Microwave (electromagnetic) sterilization is today very intensively studied and applied, as it can significantly speed up the sterilization stage. Unlike the commonly used thermal method, microwave sterilization helps prevent the product from being microbiologically contaminated again when it is packaged, and this approach also ensures a long shelf life, at least 9–12 months. Hydrostatic sterilization is a unique but very costly method, as it requires that an entire facility be built for it. This method works on products both inside containers and without. However, only products that do not have cavities filled with air can be processed hydrostatically.

Various types of sterilizers are used in many fields: in cosmetology, in medicine, and in the food industry.


Values for sterilization of products in containers*

Product type

Heat treatment, °C

Processing time, minutes

Stewed meat (beef, pork)

120

105–125

Canned fish

115

80

Canned vegetables

100–120

28–52

Canned mushrooms

116–120

50–75

Fruit preserves (apple, cherry, etc.)

100

50–60

Natural fruit juice (apple, pineapple, grape, cherry)

85

40

Milk

135–140

2–3 seconds

*Values will differ for each specific model.

Pasteurization.

A pasteurizer is a device in which products are treated at high temperatures (up to 100 °C). The main goal of the pasteurization process is to eradicate all vegetative forms of microorganisms (e.g. E. coli, M. tuberculosis, brucellosis, etc.).

A pasteurization stage is generally part of the production process for products having a liquid consistency, such as milk, kefir, and purees.

Subjecting products to a pasteurizer ensures that all vegetative forms of microorganisms are eradicated, while sterilization guarantees that their spores are reduced to a minimum. At the same time, products retain their appearance and their main share of vitamins and minerals. Pasteurization can be applied to endow products with specific organoleptic properties.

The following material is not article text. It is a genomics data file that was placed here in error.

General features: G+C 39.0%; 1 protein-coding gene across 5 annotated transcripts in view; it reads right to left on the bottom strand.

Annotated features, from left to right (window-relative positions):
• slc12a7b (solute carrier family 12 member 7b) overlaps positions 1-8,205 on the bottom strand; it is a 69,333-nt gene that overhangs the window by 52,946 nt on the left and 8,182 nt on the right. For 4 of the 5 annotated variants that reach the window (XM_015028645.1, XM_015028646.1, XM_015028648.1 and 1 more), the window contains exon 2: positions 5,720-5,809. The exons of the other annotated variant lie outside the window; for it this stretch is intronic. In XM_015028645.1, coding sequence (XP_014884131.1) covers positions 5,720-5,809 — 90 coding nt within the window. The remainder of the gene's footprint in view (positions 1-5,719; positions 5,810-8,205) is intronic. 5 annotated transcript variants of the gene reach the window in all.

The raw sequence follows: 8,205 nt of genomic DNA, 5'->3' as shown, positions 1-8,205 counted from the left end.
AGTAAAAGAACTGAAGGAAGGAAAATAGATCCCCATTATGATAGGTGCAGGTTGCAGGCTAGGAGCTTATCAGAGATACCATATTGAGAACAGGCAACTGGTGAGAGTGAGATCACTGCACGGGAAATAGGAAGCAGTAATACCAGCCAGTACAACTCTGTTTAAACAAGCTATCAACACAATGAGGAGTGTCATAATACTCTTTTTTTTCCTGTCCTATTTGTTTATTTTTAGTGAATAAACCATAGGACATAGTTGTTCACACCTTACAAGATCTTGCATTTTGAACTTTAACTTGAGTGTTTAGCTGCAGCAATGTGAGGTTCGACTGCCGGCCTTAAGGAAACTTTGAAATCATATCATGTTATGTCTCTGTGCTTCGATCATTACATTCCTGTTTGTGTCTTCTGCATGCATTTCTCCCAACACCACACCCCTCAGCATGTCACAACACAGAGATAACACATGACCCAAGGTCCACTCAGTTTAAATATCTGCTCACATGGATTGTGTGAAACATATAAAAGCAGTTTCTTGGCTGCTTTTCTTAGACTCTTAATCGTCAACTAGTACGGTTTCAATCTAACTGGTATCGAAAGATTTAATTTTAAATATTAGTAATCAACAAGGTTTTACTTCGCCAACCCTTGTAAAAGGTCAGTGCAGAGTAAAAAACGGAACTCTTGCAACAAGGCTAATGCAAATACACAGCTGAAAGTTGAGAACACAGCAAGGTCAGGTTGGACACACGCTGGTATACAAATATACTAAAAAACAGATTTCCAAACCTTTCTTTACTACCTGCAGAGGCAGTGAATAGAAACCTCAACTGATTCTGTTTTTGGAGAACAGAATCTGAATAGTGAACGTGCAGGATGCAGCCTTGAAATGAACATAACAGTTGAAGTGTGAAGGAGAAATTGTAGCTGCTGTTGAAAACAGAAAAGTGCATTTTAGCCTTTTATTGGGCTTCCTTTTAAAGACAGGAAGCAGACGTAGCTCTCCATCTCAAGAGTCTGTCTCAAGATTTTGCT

How pasteurizers are classified:

By design type

Tank

Flow-through:

       a) Tubular

       b) Plate

       c) Steam-contact

Centrifugal

According to operating mode

Periodic

Continuous operation

By product processing type

thermal

cold (processing is carried out by infrared or ultraviolet radiation, the effect of ultrasound or radio waves).

By number of sections:

single-section;

dual-section; 

multi-section.

Vat pasteurizers are widely used in the production of milk and fermented-milk products.

A vat pasteurizer serves for:

  • Heating milk up to the pasteurization temperature and then cooling it.
  • Production of fermented-milk products.

A vat pasteurizer consists of a voluminous, cylindrically shaped tank that stands on strong supports, ensuring complete heat insulation. The vat pasteurizer can include components that ensure preservation of dairy products.

The main advantages of a vat pasteurizer are its simple design, guaranteed reliability and, most importantly, the fact that it is manufactured from materials that do not affect the state of food products.